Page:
Just inside the entrance to the arena was the Rising stage, and the first act on were Those Damn Crows. They’d pulled a large crowd and that wasn’t just because they were the only band on, or because being in a tent meant they attracted people seeking shade. No, they had a large crowd because they’re a damn good rock band that impressed right from the start. They’ve got the songs to impress and they’ve got a great stage presence – essential if you really want to impress a festival crowd. They’re an excellent start to the day.
I had planned to watch No Hot Ashes next but after seeing Thomas Wynn and the believers a couple of days earlier I had to go and see them again as they were absolutely superb. The Florida based band seemed perfectly at home here in the hot sunny weather and drew a good crowd for their set. They played the previous night supporting Therapy? at the leisure centre next door and it’s clear quite a few people who saw them there were here to see them again – that tells you how good the band are, for people to want to see them again little more than 12 hours after they saw them first. It’s a fantastic set – this is a band you really need to check out.
The Adelaides came next. They’re an all-girl country-pop band from Birmingham (UK) although their sound is more Nashville than West Midlands. With two playing acoustic guitar and all three doing vocals they sound very good, with songs such as “Jack Daniels” really going down well.
Veteran hard rockers Gun were next up. It’s a very good set, but it’s testament to how good the lineup is this weekend that Gun just didn’t impress as much as I had expected in comparison to the other bands I’d already seen, and certainly not as much as the bands that came later.
Me and that man were next on the Outlaw country stage. This was one of the bands I’d most been looking forward to as I’d missed their only other UK show to date (a small venue in Camden). Fronted by Polish musician Adam Darski, aka Behemoth frontman Nergal, it’s Country but with a darker feel to it. Their debut album is one I still listen to regularly a year after it’s release, so with today’s set being almost entirely songs from that album I was very happy. They kicked off with “My church is black” before running through a set full of great songs from the album. One surprise was the inclusion of a cover version – Creedence Clearwater Revival’s “Bad moon rising”. It was a set that more than lived up to my high expectations and I hope we hear more from this band – like another album and maybe some more live shows when Behemoth’s schedule permits.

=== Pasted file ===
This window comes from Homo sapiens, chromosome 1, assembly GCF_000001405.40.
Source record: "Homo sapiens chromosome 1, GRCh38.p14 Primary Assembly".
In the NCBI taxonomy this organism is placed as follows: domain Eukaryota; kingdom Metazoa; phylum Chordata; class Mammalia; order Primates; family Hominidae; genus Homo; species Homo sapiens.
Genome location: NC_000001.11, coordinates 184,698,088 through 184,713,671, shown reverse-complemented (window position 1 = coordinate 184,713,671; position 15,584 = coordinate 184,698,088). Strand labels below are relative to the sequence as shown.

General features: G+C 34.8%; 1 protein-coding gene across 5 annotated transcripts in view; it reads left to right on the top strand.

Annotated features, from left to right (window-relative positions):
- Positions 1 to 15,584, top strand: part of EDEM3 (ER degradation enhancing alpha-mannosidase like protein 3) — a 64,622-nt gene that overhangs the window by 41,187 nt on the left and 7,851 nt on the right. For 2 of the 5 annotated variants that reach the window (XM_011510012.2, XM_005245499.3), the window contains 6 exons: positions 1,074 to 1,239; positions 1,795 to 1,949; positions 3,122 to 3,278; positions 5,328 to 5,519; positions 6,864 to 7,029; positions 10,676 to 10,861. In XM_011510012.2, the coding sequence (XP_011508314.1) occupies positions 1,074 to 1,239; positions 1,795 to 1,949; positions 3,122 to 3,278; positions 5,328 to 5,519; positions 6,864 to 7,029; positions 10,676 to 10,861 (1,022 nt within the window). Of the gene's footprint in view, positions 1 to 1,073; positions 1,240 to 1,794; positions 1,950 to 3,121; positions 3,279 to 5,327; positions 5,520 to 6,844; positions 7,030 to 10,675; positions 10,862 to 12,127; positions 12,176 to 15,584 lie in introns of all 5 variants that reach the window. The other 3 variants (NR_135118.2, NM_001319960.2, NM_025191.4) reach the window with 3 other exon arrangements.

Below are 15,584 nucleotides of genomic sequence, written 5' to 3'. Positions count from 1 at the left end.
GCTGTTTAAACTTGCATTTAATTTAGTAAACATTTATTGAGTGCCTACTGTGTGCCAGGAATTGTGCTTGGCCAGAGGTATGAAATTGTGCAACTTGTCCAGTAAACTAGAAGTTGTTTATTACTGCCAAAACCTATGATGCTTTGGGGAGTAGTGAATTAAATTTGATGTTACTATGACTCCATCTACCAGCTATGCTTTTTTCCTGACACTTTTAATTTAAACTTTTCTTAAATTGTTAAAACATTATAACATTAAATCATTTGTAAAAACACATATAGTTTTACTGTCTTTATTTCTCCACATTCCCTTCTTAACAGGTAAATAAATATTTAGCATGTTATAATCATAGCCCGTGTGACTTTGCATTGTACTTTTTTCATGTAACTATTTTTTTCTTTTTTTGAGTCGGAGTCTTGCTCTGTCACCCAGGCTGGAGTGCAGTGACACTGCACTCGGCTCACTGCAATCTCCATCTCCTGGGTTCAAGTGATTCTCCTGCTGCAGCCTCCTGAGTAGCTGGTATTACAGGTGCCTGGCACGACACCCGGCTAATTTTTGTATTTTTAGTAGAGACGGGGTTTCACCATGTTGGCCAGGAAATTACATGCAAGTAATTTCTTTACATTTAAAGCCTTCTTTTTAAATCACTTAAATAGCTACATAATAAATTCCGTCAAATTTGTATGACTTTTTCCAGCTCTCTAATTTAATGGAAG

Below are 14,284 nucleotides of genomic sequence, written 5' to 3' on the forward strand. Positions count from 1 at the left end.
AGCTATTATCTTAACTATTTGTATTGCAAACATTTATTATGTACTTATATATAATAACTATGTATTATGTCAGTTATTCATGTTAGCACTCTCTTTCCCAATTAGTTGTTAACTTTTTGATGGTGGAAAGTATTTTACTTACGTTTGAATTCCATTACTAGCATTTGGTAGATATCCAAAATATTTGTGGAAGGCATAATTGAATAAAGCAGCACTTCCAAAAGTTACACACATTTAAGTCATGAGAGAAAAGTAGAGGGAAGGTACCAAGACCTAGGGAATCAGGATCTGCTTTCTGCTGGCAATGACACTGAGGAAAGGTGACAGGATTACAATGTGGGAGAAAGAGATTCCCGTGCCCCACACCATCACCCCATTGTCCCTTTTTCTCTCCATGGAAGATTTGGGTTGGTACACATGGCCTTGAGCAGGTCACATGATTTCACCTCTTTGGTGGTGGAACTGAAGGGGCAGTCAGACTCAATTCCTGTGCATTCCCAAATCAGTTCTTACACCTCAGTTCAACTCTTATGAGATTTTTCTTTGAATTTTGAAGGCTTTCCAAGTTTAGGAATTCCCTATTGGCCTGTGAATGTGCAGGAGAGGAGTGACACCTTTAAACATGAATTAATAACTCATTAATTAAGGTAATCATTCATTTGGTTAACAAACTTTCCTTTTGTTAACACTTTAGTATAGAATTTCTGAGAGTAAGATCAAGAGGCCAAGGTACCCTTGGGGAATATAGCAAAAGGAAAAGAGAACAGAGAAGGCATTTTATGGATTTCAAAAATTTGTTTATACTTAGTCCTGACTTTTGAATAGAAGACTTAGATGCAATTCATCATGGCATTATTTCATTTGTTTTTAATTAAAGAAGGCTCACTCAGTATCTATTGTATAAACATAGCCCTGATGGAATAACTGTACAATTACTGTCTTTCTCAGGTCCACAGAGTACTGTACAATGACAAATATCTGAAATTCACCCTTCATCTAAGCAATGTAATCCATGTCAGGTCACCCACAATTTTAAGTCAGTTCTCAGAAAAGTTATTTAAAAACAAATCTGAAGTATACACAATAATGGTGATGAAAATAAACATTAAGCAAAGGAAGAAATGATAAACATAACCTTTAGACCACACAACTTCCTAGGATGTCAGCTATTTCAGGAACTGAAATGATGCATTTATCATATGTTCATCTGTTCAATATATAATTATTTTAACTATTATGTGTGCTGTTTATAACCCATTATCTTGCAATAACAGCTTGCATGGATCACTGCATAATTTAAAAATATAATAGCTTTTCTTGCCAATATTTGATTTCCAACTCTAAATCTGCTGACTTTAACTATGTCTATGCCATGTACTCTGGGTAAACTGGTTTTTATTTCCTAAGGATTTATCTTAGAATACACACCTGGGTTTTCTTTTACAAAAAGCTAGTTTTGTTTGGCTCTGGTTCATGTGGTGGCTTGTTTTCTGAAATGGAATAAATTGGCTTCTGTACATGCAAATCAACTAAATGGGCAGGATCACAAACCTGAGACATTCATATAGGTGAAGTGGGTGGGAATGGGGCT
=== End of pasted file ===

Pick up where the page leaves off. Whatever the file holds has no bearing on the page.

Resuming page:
Therapy? were next on the main stage. They’d played the previous night at the pre-festival night, and like Thomas Wynn and the believers drew a good crowd including a lot of people who had watched them the night before. They’re the heaviest band of the day so far and they definitely go down well. It’s a bit warm to get the crowd bouncing like they normally would during a Therapy? gig, but the band put in a great high energy set.
The rocket dolls were yet another example of the high standard of bands on the Rising stage – the main stage acts really do need to watch their backs with so many young and talented bands around ready to move up to the main stages at festivals. Hailing from Brighton, the Rocket Dolls are a three-piece that really are well worth checking out.
Skinny Molly brought some Southern rock to the outlaw country stage, and it just felt right in this heat. Plenty of bands have covered “Freebird” over the years, but Skinny Molly are one of the few that really can justify it’s inclusion in the set – not just because it sounds fantastic when they play it but because singer/guitarist Mike Estes is a former member of Lynyrd Skynyrd.